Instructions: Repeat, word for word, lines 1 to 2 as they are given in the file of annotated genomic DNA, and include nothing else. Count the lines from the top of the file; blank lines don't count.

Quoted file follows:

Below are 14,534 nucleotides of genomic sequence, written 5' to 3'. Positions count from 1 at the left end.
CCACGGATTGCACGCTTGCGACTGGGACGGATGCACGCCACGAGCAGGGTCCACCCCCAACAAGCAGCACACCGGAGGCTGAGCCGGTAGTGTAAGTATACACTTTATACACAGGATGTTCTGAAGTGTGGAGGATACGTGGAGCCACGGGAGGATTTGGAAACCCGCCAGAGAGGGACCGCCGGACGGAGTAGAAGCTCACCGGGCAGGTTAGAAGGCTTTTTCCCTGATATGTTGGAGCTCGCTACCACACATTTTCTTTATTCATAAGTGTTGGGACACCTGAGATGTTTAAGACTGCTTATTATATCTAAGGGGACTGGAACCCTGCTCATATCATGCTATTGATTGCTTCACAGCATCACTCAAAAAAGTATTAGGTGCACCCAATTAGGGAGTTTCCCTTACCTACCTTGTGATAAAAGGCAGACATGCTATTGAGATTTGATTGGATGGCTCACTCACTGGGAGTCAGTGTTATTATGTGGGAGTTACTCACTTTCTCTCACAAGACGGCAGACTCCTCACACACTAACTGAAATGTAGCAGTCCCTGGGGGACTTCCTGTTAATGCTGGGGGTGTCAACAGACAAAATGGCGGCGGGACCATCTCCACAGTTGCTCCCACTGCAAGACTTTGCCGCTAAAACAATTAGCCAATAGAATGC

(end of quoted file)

Below are 14,534 nucleotides of genomic sequence, written 5' to 3'. Positions count from 1 at the left end.
CCACGGATTGCACGCTTGCGACTGGGACGGATGCACGCCACGAGCAGGGTCCACCCCCAACAAGCAGCACACCGGAGGCTGAGCCGGTAGTGTAAGTATACACTTTATACACAGGATGTTCTGAAGTGTGGAGGATACGTGGAGCCACGGGAGGATTTGGAAACCCGCCAGAGAGGGACCGCCGGACGGAGTAGAAGCTCACCGGGCAGGTTAGAAGGCTTTTTCCCTGATATGTTGGAGCTCGCTACCACACATTTTCTTTATTCATAAGTGTTGGGACACCTGAGATGTTTAAGACTGCTTATTATATCTAAGGGGACTGGAACCCTGCTCATATCATGCTATTGATTGCTTCACAGCATCACTCAAAAAAGTATTAGGTGCACCCAATTAGGGAGTTTCCCTTACCTACCTTGTGATAAAAGGCAGACATGCTATTGAGATTTGATTGGATGGCTCACTCACTGGGAGTCAGTGTTATTATGTGGGAGTTACTCACTTTCTCTCACAAGACGGCAGACTCCTCACACACTAACTGAAATGTAGCAGTCCCTGGGGGACTTCCTGTTAATGCTGGGGGTGTCAACAGACAAAATGGCGGCGGGACCATCTCCACAGTTGCTCCCACTGCAAGACTTTGCCGCTAAAACAATTAGCCAATAGAATGC